Major averages closed down, reversing course on lower volume as they finished near the lows of their respective trading ranges. The NASDAQ Composite, S&P 500, and Dow Industrials are once again under their 50-day moving averages. Only the small cap Russell 2000 which has been showing relative strength in recent weeks still remains above its 50-day line.
Federal Reserve officials on Wednesday held interest rates steady while noting that economic data over the last six weeks had been mixed. On the downside, Fed officials noted that job gains had diminished and business fixed investment had been "soft." but they were not all downbeat, noting that economic growth "appears to have picked up." Their dot plot suggested one rate hike in 2016, down from two rate hikes, implying heightened concerns regarding the global economy and suggesting central banks are losing their grip, not that they had any to begin with, since QE is based on flawed premises. Yellen mentioned Brexit remains a concern but the outcome is unknown.
The 20+ year treasury bond ETF (TLT) is close to breaking out to new highs, as the market has been anticipating lower rates since the financial meltdown in 2008. This comes as no surprise as central banks have cut interest rates more than 640 times and have purchased about $12.5 trillion dollars in assets since then.
The sovereign debt crisis is upon us as it is widely believed that the only thing central banks can do at this point is print more money which will push rates even lower. The total value of bonds with negative yields now exceeds $8 trillion as the 10-year German bund yesterday went negative for the first time in its history. Indeed, central banks including the US Federal Reserve seem to be transforming from schizophrenic to schizophrantic as the global Titanic is too large to avert the "Iceberg ahead!"
But that does not mean a crash is coming tomorrow. QE can push the strongest markets higher for much longer than expected, and Yellen has said she is not opposed to joining the NIRP party. Look how far the US stock market has come since 2009 when QE began, though the stock market, too, may be running out of steam as it meets with a crisis in confidence.
So while the world may witness further sharp setbacks as we've seen since last August which has scored several fast +15% or greater gains for the VIX Volatility Model, it does not rule out the chance of US markets moving well beyond old highs.
That said, numerous issues, too many to mention, remain. Global growth continues to suffer, the jobless rate is far greater than what is reported, pensions are under threat, governments are bankrupt, student loans totaling $1.3 trillion have been criminalized for non-payment, most families live paycheck to paycheck, and 1 out of 5 families in the US are food challenged. Meanwhile, the near record levels in US equities give a false sense of security than things are not so bad. Former Fed Chair Alan Greenspan recently said in a recent interview that while Venezuela is on the verge of marshal law, the US, UK, and European countries could eventually follow suit at some point since the massive debt load is interconnected. He said we were able to recover relatively quickly from situations such as the dot.com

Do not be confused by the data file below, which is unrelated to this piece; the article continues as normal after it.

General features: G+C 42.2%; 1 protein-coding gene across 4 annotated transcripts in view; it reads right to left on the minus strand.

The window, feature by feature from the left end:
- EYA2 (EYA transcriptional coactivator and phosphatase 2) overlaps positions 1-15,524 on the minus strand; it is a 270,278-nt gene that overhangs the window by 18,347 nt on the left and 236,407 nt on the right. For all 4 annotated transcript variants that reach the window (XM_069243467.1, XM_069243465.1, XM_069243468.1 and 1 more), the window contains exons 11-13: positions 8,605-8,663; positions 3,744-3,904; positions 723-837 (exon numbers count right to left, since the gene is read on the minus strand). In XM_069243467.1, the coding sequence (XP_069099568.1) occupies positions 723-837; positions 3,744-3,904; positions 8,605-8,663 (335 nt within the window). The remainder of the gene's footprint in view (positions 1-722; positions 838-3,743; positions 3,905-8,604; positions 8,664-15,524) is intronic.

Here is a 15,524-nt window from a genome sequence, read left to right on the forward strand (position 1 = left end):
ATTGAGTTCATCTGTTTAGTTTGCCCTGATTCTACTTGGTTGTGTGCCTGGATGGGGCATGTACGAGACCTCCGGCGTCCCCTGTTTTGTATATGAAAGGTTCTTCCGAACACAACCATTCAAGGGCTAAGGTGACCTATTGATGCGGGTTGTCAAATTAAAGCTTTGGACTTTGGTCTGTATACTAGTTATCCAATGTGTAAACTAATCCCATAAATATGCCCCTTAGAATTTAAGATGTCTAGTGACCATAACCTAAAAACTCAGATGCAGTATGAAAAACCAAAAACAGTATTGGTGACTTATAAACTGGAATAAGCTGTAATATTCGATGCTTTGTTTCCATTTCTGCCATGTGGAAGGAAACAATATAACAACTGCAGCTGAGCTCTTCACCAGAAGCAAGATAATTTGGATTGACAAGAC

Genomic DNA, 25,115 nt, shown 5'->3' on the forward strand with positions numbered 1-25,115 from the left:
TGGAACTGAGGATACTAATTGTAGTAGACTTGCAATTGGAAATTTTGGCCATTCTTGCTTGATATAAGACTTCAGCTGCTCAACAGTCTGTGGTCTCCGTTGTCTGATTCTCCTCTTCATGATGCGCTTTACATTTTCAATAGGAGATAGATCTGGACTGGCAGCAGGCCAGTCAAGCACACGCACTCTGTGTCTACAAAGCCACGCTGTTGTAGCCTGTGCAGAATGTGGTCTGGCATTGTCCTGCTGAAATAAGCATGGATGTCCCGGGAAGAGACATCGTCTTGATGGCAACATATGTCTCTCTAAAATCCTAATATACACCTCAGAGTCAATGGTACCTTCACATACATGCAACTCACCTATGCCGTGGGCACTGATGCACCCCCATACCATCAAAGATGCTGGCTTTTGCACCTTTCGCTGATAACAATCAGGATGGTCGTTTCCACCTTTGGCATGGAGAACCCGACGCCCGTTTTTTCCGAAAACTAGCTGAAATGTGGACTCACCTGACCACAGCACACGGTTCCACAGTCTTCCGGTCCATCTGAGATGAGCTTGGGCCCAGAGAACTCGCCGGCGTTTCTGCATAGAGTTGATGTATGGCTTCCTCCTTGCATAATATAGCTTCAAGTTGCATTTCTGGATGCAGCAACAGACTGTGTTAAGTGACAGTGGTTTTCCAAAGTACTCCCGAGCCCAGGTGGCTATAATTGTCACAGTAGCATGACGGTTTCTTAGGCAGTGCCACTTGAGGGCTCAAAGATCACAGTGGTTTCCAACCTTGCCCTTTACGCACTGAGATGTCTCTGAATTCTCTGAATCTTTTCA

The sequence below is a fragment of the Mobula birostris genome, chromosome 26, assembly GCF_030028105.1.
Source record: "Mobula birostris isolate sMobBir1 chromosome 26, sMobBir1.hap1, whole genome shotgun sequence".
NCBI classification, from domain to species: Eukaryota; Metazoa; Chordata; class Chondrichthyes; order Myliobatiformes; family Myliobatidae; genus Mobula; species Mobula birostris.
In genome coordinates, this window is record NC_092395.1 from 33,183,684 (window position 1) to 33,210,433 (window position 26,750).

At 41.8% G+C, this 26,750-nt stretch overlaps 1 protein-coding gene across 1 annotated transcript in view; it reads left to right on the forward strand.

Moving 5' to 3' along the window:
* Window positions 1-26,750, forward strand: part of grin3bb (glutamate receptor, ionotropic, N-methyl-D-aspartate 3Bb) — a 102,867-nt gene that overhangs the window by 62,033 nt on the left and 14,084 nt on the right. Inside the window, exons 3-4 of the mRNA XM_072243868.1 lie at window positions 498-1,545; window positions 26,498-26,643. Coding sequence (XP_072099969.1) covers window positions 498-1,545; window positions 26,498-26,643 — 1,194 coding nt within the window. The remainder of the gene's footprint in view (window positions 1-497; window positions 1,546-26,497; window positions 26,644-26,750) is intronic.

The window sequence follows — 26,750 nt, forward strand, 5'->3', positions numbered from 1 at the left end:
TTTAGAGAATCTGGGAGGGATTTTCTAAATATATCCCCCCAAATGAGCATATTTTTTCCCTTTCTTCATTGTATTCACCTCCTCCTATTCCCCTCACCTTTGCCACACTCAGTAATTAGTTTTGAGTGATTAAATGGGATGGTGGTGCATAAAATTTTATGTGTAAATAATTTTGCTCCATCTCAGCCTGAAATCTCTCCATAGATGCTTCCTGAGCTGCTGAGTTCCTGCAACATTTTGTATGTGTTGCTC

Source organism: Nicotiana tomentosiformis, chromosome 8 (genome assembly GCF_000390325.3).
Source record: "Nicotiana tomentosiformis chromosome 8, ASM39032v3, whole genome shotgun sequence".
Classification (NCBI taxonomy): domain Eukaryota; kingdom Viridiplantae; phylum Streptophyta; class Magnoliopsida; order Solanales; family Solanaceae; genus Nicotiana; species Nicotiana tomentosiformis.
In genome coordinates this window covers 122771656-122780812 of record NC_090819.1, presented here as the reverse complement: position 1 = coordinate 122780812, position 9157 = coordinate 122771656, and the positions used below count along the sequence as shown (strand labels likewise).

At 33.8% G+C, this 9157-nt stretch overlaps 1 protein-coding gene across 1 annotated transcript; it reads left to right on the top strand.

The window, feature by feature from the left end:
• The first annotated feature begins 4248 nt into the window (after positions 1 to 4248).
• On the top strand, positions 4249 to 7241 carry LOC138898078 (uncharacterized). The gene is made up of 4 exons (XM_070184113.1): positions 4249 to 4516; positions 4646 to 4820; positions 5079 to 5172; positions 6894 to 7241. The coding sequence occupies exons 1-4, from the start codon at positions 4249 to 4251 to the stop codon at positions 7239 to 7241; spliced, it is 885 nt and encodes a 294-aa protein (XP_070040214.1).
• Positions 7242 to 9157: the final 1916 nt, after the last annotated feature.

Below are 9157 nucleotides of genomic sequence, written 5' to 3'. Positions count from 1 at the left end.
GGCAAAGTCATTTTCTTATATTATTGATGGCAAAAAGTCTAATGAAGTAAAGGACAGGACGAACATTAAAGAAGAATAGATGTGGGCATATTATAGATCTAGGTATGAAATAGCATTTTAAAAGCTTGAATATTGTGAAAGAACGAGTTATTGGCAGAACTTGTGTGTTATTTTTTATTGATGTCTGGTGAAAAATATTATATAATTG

bubble and the stock market crash of 1987 because the toxic assets during those periods were not funded by debt, so there was very little leverage, unlike today where everything is maximally leveraged, which can collapse the structure of an economy.
Over in Britain, should the UK exit the EU when voting takes place June 23, it will probably cause short-term shocks across markets which could be buying opportunities in US stocks, since QE remains on full bore. That said, it could push the European markets into deeper recession which could spill over into US markets, though as we have said, QE is a formidable opponent in helping to push the US markets higher, as it remains the tallest standing midget so attracts QE-based capital from other countries. Indeed, European markets have been in a slump since mid-2014, trading about 1/3 off those highs while the US markets trade close to all-time highs.
We continue to keep a close eye on our ever evolving list of key stocks as they shine the light down these dark, twisty corridors that make up this market maze. Taking profits in context with the stock's chart and keeping stops tight has continued to work, and helps one sharpen their trading dexterity as well as keeping greed in check.
Tesla Motors (TSLA) is reinstated as a short-sale set-up. The stock has recently failed at its 50-day moving average and has moved below its 200-day moving average at 221.12. This puts the stock in a shortable position using the 200-day line as a guide for an upside stop.